The ‘Parol’ of Our Lives: Christ

Simon Fe Dolor

Christmas is celebrated early by devout Catholic countries. Christmas music and decorations start to pop up as early as September in every homes and cities. One of these décor that is extremely common in a country like the Philippines is the display of the christmas parol.

The parol from the Spanish word farol or lantern, is a traditional christmas décor from the Spansh colonial period in the Philippines. The most common shape now is a star to represent the star of Bethlehem. Thou different materials are used today with flickering lights on display, simple bamboo and japanese paper were originally used before to produce parols. In the Philippines these were carried in a procession called Panunuluyan (Lodging). A tradition of the reenactment of Joseph and Mary searching for a place to stay in Bethlehem.

The parol is an excquisite decoration during advent season. Christmas lanterns typically star in form is a reminder of the bright star of Bethlehem who appeared before the Nativity of Jesus. “Who having heard the king, went their way; and behold the star which they had seen in the east, went before them, until it came and stood over where the child was.  And seeing the star they rejoiced with exceeding great joy.” (Matthew 2:9-10 Douay-Rheims Bible)

It was the three kings guided by this star that they found the greatest treasure and honor they could have, to bow to the King of Kings. “And entering into the house, they found the child with Mary his mother, and falling down they adored him; and opening their treasures, they offered him gifts; gold, frankincense, and myrrh” (Matthew 2:11).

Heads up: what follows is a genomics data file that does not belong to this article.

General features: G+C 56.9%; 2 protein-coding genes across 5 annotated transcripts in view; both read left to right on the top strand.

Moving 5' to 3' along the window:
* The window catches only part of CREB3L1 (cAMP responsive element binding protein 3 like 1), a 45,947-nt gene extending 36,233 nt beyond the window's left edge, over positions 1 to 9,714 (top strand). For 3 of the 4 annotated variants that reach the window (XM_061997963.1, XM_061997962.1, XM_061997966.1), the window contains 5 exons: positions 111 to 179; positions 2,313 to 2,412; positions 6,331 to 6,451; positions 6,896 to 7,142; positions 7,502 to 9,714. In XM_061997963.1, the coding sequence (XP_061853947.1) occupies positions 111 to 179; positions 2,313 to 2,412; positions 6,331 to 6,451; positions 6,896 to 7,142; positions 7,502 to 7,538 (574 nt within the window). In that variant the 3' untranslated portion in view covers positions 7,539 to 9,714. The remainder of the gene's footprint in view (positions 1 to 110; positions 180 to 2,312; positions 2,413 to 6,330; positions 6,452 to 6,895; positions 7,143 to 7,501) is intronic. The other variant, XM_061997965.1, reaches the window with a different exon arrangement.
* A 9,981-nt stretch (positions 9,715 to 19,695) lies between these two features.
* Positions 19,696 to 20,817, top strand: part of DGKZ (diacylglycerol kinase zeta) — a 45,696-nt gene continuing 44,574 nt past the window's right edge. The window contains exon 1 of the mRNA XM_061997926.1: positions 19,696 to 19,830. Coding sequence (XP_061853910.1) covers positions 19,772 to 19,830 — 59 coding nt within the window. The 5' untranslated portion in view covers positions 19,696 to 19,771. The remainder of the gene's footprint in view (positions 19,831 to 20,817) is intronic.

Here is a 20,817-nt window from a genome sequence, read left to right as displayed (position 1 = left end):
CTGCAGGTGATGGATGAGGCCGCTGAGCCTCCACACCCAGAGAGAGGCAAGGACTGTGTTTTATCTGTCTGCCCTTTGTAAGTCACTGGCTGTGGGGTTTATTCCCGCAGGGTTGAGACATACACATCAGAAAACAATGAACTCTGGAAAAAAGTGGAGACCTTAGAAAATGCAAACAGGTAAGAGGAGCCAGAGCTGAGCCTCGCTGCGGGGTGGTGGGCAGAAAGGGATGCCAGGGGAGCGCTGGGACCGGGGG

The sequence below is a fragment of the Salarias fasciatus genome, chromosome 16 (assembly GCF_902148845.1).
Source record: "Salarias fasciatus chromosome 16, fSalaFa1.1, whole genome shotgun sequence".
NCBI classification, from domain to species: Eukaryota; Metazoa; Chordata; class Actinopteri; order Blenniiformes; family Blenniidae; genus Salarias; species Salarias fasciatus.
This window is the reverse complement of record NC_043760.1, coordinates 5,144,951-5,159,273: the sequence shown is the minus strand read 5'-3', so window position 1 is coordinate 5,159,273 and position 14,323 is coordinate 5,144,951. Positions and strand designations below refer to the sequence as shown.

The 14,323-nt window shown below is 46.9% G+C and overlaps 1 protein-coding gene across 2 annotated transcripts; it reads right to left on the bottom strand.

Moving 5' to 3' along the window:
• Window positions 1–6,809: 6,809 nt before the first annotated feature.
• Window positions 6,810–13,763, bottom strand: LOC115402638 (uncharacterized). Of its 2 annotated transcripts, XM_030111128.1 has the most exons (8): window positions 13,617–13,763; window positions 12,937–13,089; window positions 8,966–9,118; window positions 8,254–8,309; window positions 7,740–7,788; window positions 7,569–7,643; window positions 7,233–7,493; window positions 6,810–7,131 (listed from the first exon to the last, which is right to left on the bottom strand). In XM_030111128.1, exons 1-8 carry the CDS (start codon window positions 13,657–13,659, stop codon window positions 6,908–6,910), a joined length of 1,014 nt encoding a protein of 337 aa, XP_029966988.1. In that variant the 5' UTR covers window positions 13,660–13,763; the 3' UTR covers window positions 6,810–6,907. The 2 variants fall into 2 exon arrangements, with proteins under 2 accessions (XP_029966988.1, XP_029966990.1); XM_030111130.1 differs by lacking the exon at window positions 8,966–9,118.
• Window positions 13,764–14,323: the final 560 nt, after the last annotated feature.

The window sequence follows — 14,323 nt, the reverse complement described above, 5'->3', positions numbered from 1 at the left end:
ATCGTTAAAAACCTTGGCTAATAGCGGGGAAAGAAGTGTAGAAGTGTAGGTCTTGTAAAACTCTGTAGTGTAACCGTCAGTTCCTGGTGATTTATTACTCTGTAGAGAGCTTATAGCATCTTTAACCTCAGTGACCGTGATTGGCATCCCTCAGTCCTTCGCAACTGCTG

Convicts who are parolled are definitive of mankind being bound to sin who are redeemed by the star of Hope.

In the Philippines, during Simbang Gabi or midnight mass, the parols serve as lights to everyone attending the very early dawn masses for nine days before christmas. Many cities have different christmas lantern designs but the shape of a star is most common to depict the star of the Nativity.

The star that appeared that night is no ordinary star, for it symbolizes the great light, hope and joy that came to mankind. The mystic Venerable Anne Catherine Emmerich in her accounts describe the joy the world had the night the Nativity of Our Lord:

In these pictures of Christ’s Birth, which I see as an historical event and not as a Feast of the Church, I do not see such radiant and ecstatic joy in nature as I do on Christmas night when the vision that I see expresses an interior significance. Yet I saw in this vision an unwonted joy and an extraordinary movement at midnight in many places even to the uttermost parts of the earth. I saw the hearts of many good men filled with joyful yearning, while all the wicked were overcome by great fear.

Such peace and spiritual joy indeed the night Our Lord Savior was born. But the spiritual significance of the parol we see around us are blurred by modernism and consumerism. Many are stressed out during Christmas for work becomes more intense and expenses are inevitable. Many have become materialistic in celebrating Christmas in finding the best gifts and fancy luxuries. Many have become busy and lose sight of the true meaning of the celebration. It’s the most important birthday of our lives as Christians. And yet many fail to greet, worship and thank Him for the gift of that special day.

Let’s bring back that peace and joy in our hearts everytime we see a Christmas Parol. Follow the example of the three kings of finding our true treasure and King. They were aided by that Star of Bethlehem, and so are we today and most especially on Christmas day.

“Saying, Where is he that is born king of the Jews? For we have seen his star in the east, and are come to adore him.” (Matthew 2:2)

Let the Christmas parol remind us who to adore. 

The Light and parol of our lives that is Christ.

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